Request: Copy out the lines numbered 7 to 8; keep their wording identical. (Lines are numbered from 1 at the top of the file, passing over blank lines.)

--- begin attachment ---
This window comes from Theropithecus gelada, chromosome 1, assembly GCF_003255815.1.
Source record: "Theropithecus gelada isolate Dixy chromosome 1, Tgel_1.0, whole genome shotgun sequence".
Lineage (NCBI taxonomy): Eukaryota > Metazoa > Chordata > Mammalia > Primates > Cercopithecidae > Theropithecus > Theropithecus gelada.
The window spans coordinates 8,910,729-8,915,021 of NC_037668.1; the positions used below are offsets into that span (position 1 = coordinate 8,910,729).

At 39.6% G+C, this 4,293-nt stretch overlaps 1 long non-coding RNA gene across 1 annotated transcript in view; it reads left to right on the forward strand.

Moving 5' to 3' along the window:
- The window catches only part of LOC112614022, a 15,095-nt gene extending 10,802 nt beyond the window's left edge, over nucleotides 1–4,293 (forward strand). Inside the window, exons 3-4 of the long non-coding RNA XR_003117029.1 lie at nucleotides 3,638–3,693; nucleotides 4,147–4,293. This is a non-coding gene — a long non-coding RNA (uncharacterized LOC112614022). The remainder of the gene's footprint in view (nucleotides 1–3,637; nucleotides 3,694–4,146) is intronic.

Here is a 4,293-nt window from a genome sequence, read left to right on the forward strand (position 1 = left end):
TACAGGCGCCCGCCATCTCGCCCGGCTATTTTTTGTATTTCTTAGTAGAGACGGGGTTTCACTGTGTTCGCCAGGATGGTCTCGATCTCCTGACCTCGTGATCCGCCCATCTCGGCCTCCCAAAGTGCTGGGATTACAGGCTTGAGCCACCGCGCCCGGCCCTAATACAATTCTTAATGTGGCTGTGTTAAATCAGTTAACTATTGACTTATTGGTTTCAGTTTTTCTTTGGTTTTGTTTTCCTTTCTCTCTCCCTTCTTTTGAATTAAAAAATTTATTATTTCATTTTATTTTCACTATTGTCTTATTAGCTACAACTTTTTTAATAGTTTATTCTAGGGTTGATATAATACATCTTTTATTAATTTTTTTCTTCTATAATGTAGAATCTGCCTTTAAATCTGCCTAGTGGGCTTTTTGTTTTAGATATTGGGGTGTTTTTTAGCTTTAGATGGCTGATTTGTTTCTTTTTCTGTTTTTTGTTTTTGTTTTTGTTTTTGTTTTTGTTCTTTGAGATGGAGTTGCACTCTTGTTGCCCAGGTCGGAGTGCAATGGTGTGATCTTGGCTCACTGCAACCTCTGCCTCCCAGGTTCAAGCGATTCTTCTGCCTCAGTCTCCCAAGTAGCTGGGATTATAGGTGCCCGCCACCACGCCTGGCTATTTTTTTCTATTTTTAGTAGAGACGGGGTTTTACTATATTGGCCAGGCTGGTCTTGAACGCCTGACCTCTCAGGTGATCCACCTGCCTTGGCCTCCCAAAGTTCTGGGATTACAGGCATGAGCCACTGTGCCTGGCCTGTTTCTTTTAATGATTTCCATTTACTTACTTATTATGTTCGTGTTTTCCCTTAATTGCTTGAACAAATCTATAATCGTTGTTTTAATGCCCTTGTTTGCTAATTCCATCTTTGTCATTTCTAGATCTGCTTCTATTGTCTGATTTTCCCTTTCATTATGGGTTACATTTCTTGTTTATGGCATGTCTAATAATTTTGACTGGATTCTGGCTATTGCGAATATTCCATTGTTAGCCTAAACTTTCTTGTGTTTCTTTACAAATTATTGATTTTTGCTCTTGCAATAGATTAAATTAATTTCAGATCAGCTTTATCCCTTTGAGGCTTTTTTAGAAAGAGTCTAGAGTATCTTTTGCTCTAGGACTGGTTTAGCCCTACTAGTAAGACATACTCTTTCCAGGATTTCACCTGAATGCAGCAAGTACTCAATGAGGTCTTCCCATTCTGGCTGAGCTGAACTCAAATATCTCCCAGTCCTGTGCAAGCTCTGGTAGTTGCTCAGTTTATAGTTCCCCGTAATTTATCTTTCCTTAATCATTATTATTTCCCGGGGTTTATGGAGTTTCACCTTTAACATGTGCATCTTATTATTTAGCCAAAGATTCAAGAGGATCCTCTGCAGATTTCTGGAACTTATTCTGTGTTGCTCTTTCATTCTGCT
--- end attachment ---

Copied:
- The window catches only part of LOC112614022, a 15,095-nt gene extending 10,802 nt beyond the window's left edge, over nucleotides 1–4,293 (forward strand). Inside the window, exons 3-4 of the long non-coding RNA XR_003117029.1 lie at nucleotides 3,638–3,693; nucleotides 4,147–4,293. This is a non-coding gene — a long non-coding RNA (uncharacterized LOC112614022). The remainder of the gene's footprint in view (nucleotides 1–3,637; nucleotides 3,694–4,146) is intronic.

Here is a 4,293-nt window from a genome sequence, read left to right on the forward strand (position 1 = left end):